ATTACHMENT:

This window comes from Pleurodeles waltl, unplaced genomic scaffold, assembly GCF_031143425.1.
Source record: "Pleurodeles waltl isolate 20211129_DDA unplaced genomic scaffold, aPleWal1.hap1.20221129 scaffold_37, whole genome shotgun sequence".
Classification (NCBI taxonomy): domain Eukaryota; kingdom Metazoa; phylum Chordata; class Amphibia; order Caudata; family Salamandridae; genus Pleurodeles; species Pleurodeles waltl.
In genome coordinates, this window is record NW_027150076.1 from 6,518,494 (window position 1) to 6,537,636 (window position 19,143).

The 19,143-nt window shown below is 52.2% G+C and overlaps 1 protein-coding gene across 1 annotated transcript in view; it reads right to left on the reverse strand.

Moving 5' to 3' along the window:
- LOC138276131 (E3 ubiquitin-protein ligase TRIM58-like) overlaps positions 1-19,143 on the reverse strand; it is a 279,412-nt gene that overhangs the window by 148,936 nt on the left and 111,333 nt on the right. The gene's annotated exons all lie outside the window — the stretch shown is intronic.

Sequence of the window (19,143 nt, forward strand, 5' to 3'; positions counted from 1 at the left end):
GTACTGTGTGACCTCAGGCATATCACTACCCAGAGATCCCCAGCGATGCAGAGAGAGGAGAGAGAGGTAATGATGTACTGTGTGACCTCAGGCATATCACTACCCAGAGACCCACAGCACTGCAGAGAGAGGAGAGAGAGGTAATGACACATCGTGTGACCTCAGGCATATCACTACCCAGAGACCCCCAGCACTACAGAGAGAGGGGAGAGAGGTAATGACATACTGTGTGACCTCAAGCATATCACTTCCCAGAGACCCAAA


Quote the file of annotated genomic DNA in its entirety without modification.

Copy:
This window comes from Pleurodeles waltl, unplaced genomic scaffold, assembly GCF_031143425.1.
Source record: "Pleurodeles waltl isolate 20211129_DDA unplaced genomic scaffold, aPleWal1.hap1.20221129 scaffold_37, whole genome shotgun sequence".
Classification (NCBI taxonomy): domain Eukaryota; kingdom Metazoa; phylum Chordata; class Amphibia; order Caudata; family Salamandridae; genus Pleurodeles; species Pleurodeles waltl.
In genome coordinates, this window is record NW_027150076.1 from 6,518,494 (window position 1) to 6,537,636 (window position 19,143).

The 19,143-nt window shown below is 52.2% G+C and overlaps 1 protein-coding gene across 1 annotated transcript in view; it reads right to left on the reverse strand.

Moving 5' to 3' along the window:
- LOC138276131 (E3 ubiquitin-protein ligase TRIM58-like) overlaps positions 1-19,143 on the reverse strand; it is a 279,412-nt gene that overhangs the window by 148,936 nt on the left and 111,333 nt on the right. The gene's annotated exons all lie outside the window — the stretch shown is intronic.

Sequence of the window (19,143 nt, forward strand, 5' to 3'; positions counted from 1 at the left end):
GTACTGTGTGACCTCAGGCATATCACTACCCAGAGATCCCCAGCGATGCAGAGAGAGGAGAGAGAGGTAATGATGTACTGTGTGACCTCAGGCATATCACTACCCAGAGACCCACAGCACTGCAGAGAGAGGAGAGAGAGGTAATGACACATCGTGTGACCTCAGGCATATCACTACCCAGAGACCCCCAGCACTACAGAGAGAGGGGAGAGAGGTAATGACATACTGTGTGACCTCAAGCATATCACTTCCCAGAGACCCAAA